NASA is reportedly investigating a claim that an astronaut aboard the International Space Station (ISS) was improperly accessing her estranged spouse's bank account, which may be the first allegation of a criminal activity in space.
The New York Times reported Friday that NASA astronaut Anne McClain told investigators that she had accessed her spouse's bank account during her six-month mission on the ISS to prepare for NASA's first all-female spacewalk.
McClain's spouse, former Air Force The intelligence officer Summer Worden filed a complaint with the Federal Trade Commission (FTC) alleging that McClain committed identity theft, although Worden said she had not noticed that funds had been moved or spent Inspector General: McClain was accused of improperly accessing private financial records to conduct a "highly calculated and manipulative campaign" for Worden's son to obtain custody.
NASA did not immediately respond to a request for opinion from The Hill.
Rusty Hardin, McClain's lawyer, told The Times: "She energetically denies that she did anything wrong." According to Hardin, McClain oversaw the account out of concern for Worden's son, whom the two raised together, using the password to access the account they used during their relationship.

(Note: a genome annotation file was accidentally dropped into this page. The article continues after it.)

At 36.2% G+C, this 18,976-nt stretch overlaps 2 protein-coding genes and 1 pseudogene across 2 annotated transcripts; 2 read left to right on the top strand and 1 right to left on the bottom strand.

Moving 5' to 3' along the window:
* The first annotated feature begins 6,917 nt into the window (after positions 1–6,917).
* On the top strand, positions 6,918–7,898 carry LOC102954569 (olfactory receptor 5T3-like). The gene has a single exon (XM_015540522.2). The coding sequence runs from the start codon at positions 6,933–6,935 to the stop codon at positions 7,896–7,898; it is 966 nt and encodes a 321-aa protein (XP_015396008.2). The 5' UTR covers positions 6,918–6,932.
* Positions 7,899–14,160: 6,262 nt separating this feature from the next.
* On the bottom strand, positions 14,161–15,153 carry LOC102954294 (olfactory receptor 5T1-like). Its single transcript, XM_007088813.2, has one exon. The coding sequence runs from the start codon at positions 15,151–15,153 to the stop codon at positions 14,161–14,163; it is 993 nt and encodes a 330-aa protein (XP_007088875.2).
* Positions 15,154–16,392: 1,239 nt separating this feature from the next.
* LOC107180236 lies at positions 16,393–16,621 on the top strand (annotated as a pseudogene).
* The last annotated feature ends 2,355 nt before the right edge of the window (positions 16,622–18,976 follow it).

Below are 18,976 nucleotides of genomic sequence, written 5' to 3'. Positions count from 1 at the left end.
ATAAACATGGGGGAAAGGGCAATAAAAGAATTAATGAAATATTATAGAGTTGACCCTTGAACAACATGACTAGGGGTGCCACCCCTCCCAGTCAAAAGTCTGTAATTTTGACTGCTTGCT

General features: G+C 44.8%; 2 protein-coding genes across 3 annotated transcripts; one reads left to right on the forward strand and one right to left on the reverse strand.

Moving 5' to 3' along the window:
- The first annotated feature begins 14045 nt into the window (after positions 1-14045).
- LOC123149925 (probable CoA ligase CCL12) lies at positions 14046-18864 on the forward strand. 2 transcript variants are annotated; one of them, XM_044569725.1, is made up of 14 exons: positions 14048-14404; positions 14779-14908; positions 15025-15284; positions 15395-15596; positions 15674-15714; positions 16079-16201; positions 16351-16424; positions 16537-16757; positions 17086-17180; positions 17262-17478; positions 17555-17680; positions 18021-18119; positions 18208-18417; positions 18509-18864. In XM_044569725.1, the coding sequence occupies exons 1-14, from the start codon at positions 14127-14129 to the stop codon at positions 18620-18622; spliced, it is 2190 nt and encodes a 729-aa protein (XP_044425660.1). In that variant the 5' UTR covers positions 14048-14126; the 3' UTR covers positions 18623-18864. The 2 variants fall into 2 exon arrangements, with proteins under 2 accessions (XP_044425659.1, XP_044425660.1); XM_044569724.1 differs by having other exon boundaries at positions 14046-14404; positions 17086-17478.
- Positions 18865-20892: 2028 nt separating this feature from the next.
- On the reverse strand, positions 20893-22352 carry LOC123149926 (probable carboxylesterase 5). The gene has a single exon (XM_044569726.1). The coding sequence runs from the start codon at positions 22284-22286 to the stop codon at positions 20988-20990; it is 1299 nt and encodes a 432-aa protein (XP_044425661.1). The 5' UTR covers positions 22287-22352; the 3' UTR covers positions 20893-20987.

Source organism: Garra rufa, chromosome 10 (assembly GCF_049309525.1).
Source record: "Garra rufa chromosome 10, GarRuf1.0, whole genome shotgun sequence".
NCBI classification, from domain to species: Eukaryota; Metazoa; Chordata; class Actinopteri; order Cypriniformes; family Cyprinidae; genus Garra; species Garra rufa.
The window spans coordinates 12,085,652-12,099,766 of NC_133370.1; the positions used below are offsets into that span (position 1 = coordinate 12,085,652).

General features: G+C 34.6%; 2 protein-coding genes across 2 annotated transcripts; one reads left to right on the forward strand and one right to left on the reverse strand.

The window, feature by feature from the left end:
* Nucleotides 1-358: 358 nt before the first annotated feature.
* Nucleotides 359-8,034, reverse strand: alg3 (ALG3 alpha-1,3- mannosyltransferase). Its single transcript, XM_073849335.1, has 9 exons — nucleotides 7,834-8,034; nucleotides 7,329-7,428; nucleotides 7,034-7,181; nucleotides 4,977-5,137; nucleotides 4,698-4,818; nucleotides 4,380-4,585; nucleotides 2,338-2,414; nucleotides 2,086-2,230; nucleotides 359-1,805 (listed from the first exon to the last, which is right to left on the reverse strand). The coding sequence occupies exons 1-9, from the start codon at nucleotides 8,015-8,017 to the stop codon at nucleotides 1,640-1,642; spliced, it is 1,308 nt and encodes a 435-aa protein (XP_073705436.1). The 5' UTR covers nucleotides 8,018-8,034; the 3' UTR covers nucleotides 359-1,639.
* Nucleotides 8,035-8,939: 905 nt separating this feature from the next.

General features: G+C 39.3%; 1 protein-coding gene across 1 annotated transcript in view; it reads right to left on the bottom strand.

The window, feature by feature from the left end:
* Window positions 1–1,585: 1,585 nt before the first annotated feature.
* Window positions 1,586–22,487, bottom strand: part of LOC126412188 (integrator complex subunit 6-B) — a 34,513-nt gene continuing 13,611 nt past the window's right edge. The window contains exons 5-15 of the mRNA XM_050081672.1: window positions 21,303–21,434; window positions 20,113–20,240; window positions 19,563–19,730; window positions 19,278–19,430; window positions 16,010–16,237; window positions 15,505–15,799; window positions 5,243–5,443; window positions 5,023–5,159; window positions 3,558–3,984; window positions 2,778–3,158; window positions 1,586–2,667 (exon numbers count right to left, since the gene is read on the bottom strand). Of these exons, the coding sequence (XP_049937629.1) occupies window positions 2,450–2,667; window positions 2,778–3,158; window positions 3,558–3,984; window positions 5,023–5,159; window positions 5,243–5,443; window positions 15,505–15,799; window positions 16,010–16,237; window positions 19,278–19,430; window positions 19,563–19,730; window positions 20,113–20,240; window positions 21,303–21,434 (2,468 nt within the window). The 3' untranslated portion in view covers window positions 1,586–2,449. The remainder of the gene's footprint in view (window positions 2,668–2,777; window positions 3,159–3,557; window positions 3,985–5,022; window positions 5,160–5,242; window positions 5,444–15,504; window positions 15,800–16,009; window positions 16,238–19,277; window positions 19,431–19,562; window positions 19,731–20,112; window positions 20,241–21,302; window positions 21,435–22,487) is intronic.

"I was I was pretty shocked that it would go so far, I knew it was not okay, "Worden told The Times, adding that the FTC had not yet responded to their claim.
According to the Times, investigators have In a recent interview with the sworn watchdog last week, McClain allegedly maintained that she only continued the behavior that had been approved by Worden to settle the family's finances.
McClain and Worden filed for divorce in 201
Worden did not discover access to the bank account until several months after the assertion of the attack, after McClain had already gone into space.
NASA told the Times that the allegations were against it McClain played no part in the Agency's decision to cancel the historic spacewalk and added that the agency was unaware of any crimes committed on the ISS.